Why does your company exist? How will it improve the world? And what is your role in making those improvements happen? Each of these questions relate to company purpose.
There’s a good chance that the answers are clues to why you took your job. Or started your company.
Whatever your business, purpose has value at every level including who will want to work for you and who will want to buy from you. Determining and articulating it will inform many important decisions and help in determining priorities. If something furthers the purpose, it’s a priority. If it doesn’t, it moves down the list.
According to Deloitte’s recent Global Purpose Index, Millennials, people born between the 1980s and early 2000s, make up 33 percent of today’s workforce. It is predicted that by 2025, three quarters of workers globally will be Millennials.
They are bringing purpose to the forefront. Eighty percent want to work at a company with a well-defined mission. And 70 percent want to work for a company that reflects their personal values. A high priority to this group is to be part of providing goods or services that make a positive difference in the world.
Daniel Pink, who writes about work, management and behavior, suggests that today’s worker is motivated by:
- autonomy: desire to direct their own lives
- mastery: urge to get better or develop a skill
- purpose: need to do what they do for reasons bigger than themselves
British motivational speaker, Simon Sinek, has long focused on the importance of “why." His 2014 TED talk “Start With Why,” asks people to imagine a world (or company) where they are inspired to go to work. In other words, a company that is clear about its purpose.
Purpose-driven refers both to considering the purpose of the staff and what matters in their lives, and to existing for a purpose that serves the world in some way. This post examines the latter.
What Is Possible?
Possible is a unique healthcare company that explains its purpose as: "believing in proving it's possible to deliver high-quality, low-cost healthcare to the world's poor."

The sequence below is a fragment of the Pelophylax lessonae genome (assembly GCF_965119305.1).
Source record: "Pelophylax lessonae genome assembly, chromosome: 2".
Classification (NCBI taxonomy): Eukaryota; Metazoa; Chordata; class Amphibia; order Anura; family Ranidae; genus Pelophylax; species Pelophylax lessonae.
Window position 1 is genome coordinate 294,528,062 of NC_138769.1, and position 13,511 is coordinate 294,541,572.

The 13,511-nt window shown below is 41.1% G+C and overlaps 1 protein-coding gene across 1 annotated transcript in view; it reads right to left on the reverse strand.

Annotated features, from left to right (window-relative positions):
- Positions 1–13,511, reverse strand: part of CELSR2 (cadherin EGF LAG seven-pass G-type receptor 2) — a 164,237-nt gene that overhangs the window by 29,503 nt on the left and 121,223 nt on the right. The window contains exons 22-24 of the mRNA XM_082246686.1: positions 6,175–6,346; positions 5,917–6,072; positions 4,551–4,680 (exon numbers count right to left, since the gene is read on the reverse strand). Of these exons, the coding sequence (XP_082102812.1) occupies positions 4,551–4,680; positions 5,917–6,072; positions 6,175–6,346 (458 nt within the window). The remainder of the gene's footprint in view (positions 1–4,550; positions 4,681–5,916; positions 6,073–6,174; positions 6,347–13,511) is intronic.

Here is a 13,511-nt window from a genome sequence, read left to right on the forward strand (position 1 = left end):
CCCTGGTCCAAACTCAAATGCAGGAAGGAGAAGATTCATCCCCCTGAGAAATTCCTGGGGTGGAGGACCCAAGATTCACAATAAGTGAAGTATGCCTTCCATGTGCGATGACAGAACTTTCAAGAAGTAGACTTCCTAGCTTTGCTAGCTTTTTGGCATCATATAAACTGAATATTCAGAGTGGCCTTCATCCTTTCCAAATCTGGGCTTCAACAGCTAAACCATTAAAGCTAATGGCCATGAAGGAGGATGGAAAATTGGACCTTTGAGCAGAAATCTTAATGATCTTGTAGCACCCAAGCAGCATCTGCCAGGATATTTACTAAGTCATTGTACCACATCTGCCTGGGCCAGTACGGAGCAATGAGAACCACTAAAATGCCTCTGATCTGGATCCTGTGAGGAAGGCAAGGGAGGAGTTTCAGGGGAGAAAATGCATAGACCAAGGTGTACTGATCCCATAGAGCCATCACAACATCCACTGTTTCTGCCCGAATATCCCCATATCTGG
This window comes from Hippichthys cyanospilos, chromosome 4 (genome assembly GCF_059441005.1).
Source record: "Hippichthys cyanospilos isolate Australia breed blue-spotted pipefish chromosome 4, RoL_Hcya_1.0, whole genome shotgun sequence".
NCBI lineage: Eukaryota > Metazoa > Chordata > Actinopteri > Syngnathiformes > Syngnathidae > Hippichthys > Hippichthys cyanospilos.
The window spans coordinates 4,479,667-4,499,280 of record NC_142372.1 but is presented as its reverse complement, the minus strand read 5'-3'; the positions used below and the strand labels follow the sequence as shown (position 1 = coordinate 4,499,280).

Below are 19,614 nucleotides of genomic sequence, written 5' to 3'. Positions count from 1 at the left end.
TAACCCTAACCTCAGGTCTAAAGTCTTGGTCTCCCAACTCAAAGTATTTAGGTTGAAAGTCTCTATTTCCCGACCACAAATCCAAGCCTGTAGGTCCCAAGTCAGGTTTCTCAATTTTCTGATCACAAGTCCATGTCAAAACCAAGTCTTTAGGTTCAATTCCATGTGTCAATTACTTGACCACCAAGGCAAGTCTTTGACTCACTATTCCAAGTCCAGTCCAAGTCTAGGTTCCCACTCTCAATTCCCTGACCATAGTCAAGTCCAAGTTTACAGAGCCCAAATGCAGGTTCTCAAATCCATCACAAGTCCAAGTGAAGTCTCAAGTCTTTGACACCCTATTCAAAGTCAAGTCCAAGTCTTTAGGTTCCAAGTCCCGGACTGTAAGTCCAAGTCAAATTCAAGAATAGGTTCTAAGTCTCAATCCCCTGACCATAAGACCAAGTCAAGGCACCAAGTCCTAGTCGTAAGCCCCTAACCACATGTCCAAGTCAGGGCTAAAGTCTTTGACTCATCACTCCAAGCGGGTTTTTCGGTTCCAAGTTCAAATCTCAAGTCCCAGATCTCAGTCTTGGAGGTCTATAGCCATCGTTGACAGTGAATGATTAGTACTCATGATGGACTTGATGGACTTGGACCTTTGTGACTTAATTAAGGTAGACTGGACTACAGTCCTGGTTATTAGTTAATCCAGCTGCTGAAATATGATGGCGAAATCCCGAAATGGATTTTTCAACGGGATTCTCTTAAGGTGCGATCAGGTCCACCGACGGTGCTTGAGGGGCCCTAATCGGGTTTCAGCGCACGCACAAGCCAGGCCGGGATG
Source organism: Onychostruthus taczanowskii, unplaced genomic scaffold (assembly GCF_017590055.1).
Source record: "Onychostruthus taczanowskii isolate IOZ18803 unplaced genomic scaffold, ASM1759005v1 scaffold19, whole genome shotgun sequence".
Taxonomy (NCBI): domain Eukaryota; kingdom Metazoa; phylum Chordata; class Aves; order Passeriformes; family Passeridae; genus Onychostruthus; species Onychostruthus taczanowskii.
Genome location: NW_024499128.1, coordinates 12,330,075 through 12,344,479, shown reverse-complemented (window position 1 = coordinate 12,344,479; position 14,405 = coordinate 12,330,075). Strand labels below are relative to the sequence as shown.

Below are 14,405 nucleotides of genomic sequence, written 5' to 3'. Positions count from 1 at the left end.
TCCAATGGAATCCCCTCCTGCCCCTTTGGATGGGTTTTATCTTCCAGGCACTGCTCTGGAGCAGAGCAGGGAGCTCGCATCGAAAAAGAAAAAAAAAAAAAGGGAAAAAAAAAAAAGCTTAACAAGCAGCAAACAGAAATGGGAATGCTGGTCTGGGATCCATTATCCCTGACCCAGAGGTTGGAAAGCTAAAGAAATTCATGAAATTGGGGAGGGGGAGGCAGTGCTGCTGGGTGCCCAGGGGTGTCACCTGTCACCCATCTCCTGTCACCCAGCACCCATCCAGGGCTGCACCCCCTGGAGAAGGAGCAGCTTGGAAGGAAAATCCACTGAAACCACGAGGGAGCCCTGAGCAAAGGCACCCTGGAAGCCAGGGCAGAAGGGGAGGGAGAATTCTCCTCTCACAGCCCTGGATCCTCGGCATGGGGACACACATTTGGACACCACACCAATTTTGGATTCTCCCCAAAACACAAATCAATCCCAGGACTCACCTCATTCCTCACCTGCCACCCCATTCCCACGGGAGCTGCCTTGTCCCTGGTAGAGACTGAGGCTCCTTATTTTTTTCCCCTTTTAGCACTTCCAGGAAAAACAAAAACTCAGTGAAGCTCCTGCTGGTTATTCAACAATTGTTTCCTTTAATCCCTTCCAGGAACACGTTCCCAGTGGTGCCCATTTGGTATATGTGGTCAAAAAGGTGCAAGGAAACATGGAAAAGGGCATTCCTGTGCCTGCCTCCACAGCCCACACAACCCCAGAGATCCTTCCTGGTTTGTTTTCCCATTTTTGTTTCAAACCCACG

They aren’t a charity nor are they a non-profit. When it comes to profit, Possible has this to say: “Not for profit is a legal structure, not a way of doing things. And we don’t believe we should define ourselves in the negative. We exist to create impact.”
It’s a good example of purpose not meaning ignoring profitability. Actually, having a defined well-communicated. Mobilizing people is more inspirational than managing.
Caption: Purpose and profit are not mutually exclusive.
How Purpose Applies to a Company Like Yours
TOMS shoes is proof that any business can be purpose-driven. It’s totally focused on purpose. TOMS stands for Tomorrow’s Shoes. The mission is “to use business to improve lives” and the impetus to realize that mission via shoes was when founder, Blake Mycoskie, met two brothers in Argentina who shared a single pair of shoes. For every pair sold, the company donates a pair to someone in need: a buy one give one model.
This business model generated enormous interest and word-of-mouth to the point of making traditional advertising unnecessary. To date TOMS has provided shoes for more than 10 million people. And it became a $300 million company based on its purpose. Mycoskie considers the company’s purpose its greatest competitive advantage not only with customers, but with employees. In his eyes, the product isn’t shoes -- it’s the promise to benefit people in need.
TOMS has shown how motivational purpose can be and has been an inspiration to other companies. LIUID, a new shoe brand headquartered in Las Vegas, Nevada takes purpose seriously too. CEO Stanley Hu, a 15-year shoe industry veteran, says he learned how to make business meaningful during his tenure at TOMS shoes.
How Purpose Informs Strategy
Google is well-known for its enviable culture and perks. But do you know their purpose? Google’s purpose is “to organize the world’s information and make it universally accessible and useful.” It directs what the company pursues in terms of product development and how it thinks about strategy. Until 2015, in addition to its search, it also was working in life science, research, technology and investment capital, areas that didn’t really fit its “organize information” purpose.
In 2015, Google restructured and formed Alphabet, Inc., a collection of the Google companies. Google retained its purpose statement. The other companies created statements more in line with their business. Verily, the life sciences company, changed their purpose definition to “to make the world’s health data useful so that people enjoy healthier lives.” Similar to Google’s, but different. This structural change helped each of the companies to describe its mission more accurately and effectively.
Make Your Purpose Known
Even if you don’t have a purpose statement, you likely have something that motivates you to show up every day beyond profit. That would be your purpose. So, make it known and use it to enhance your strategy and culture.
Did you like this article? Share it on social media!